GroupLayout layout = new GroupLayout(panel);
    panel.setLayout(layout);

We specify automatic gap insertion:

    layout.setAutocreateGaps(true);
    layout.setAutocreateContainerGaps(true);

Finally, we define groups and add the components. We establish a root group for each dimension using setHorizontalGroupand setVerticalGroup methods. Groups are created viacreateSequentialGroup andcreateParallelGroup methods. Components are added to groups by using a variant of the add method.

    layout.setHorizontalGroup(
        layout.createSequentialGroup()
            .add(c1)
            .add(c2)
            .add(layout.createParallelGroup(GroupLayout.LEADING)
                .add(c3)
                .add(c4))
    );
    layout.setVerticalGroup(
        layout.createSequentialGroup()
            .add(layout.createParallelGroup(GroupLayout.BASELINE)
                .add(c1)
                .add(c2)
                .add(c3))
            .add(c4)
    );

Note that default alignment must be specified for parallel groups. It can be one of the following constants defined in theGroupLayout class: LEADING,TRAILING and CENTER. These constants are used for both dimensions; in the horizontal dimensionLEADING means "left", while in the vertical dimension it means "top". Similarly TRAILING maps to "right" or "bottom". The BASELINE alignment is valid only in the vertical dimension.

Some notes about the code:

  • Components are not added to the container directly, they are added to groups. GroupLayout adds the components to the container automatically for you.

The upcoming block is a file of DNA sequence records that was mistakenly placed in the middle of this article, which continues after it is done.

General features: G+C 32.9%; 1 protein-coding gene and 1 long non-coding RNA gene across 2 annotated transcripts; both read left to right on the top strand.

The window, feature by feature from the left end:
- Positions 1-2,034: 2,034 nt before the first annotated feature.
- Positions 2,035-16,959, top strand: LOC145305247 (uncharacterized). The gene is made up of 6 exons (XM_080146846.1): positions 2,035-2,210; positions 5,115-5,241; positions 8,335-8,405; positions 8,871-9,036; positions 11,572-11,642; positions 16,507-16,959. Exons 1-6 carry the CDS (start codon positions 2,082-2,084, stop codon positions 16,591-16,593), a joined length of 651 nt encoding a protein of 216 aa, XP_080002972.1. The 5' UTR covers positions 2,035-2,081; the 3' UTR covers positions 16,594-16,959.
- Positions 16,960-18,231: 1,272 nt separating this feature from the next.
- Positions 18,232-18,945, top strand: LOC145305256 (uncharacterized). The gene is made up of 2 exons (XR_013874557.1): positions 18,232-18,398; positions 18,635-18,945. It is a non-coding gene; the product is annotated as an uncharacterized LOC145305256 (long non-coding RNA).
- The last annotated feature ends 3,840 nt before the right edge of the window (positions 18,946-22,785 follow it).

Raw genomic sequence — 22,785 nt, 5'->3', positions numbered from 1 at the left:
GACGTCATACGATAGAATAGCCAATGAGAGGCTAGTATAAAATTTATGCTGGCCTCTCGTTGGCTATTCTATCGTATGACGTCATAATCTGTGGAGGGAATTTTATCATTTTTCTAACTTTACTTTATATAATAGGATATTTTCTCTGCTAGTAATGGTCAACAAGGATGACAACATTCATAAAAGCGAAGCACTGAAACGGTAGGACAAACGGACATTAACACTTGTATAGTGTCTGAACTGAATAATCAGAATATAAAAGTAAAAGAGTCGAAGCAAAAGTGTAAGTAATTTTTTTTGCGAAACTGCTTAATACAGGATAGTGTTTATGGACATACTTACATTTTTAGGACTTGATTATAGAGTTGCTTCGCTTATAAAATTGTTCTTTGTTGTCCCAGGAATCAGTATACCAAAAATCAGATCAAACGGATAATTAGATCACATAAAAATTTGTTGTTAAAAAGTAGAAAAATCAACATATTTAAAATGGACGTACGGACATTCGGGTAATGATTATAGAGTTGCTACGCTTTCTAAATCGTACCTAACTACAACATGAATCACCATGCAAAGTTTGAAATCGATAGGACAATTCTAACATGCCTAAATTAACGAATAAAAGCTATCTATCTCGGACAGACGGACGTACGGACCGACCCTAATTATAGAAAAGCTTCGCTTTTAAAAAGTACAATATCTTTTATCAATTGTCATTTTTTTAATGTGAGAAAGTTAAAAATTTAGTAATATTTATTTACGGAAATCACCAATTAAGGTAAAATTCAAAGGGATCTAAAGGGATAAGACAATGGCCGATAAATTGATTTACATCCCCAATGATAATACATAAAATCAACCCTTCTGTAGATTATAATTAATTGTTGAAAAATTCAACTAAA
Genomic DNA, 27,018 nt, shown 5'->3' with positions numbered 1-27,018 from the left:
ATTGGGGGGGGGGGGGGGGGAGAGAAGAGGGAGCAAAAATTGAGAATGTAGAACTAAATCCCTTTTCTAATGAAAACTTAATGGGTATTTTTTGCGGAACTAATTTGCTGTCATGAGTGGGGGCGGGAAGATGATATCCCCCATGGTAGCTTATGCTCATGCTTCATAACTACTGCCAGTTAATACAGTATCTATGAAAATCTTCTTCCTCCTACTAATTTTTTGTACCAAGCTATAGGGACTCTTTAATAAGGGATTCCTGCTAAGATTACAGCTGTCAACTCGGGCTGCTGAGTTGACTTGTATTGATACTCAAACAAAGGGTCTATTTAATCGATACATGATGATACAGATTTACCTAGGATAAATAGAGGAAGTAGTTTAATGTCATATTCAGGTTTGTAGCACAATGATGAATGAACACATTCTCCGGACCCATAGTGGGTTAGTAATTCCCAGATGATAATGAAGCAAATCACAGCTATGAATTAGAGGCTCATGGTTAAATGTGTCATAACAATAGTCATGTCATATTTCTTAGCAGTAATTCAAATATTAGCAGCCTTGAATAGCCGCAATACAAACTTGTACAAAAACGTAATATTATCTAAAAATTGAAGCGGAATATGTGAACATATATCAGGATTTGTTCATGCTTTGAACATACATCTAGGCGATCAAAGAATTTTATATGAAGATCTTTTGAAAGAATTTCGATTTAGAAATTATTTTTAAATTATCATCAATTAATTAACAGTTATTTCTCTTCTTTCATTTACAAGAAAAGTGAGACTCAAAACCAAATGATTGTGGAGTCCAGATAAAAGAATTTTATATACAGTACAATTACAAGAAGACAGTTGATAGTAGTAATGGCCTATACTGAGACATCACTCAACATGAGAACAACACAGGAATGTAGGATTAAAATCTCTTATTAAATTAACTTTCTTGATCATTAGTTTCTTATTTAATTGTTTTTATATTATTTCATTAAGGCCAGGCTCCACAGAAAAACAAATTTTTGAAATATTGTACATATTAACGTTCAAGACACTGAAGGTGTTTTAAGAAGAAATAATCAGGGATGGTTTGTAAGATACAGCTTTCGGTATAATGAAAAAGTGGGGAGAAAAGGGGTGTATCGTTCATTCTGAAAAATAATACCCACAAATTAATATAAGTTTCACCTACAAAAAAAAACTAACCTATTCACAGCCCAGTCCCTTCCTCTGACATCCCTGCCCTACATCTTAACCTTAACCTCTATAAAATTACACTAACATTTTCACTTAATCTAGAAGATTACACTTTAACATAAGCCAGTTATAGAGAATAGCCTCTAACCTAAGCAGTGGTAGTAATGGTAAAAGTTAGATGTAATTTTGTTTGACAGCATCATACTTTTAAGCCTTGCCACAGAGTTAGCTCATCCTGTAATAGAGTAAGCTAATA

• Note the chained calls of the add methods used to fill the groups. The add method always returns the group on which it is called. Thanks to this you don't need to use local variables to hold the groups.

  • It is a good idea to indent the code so it is easy to see the hierarchical structure of the groups. Give each component a new line, add one level of indent for each new group in the hierarchy. A decent source editor will help you with pairing the parenthesis to close the createXXXGroup methods. By following these simple rules it is easier to add a new component, or remove an existing one.

Size of components and resizability

The size of each component in a GroupLayout is constrained by three values; minimum size, preferred size and maximum size. These sizes control how the component resizes within the layout. The GroupLayout.add(...) method allows the size constraints to be specified. There is no limit on the number of resizable components in a layout.

If not specified explicitly, the layout asks the component for its default sizes (by using the component'sgetMinimumSize(), getPreferredSize() andgetMaximumSize() methods). Thus you don't need to specify anything for most of the components, e.g. to makeJTextField resizable or JButton fixed, because the components have the desired resizing behavior as default. On the other hand you can override the default behavior. For example you can make a JTextField fixed orJButton resizable.

GroupLayout defines constants that provide precise control over resize behavior. They can be used as parameters in theadd(Component comp, int min, int pref, int max)  method. Here are two examples:

1) To force a component to be resizable (allow shrinking and growing):

    group.add(component, 0, GroupLayout.DEFAULT_SIZE, Short.MAX_VALUE) ...

This allows the component to resize between zero size (minimum) to any size (Short.MAX_VALUE as maximum size means "infinite"). If we wanted the component not to shrink below its default minimum size, we'd useGroupLayout.DEFAULT_SIZE instead of 0 in the second parameter.

2) To make a component fixed size (suppress resizing):

    group.add(component, GroupLayout.PREFERRED_SIZE, GroupLayout.DEFAULT_SIZE,
              GroupLayout.PREFERRED_SIZE) ...

In these examples the initial size of the component is not altered, its default size is the component's preferred size. If we wanted a specific size for the component, we would specify it in the second parameter instead of usingGroupLayout.DEFAULT_SIZE.

Resizable gaps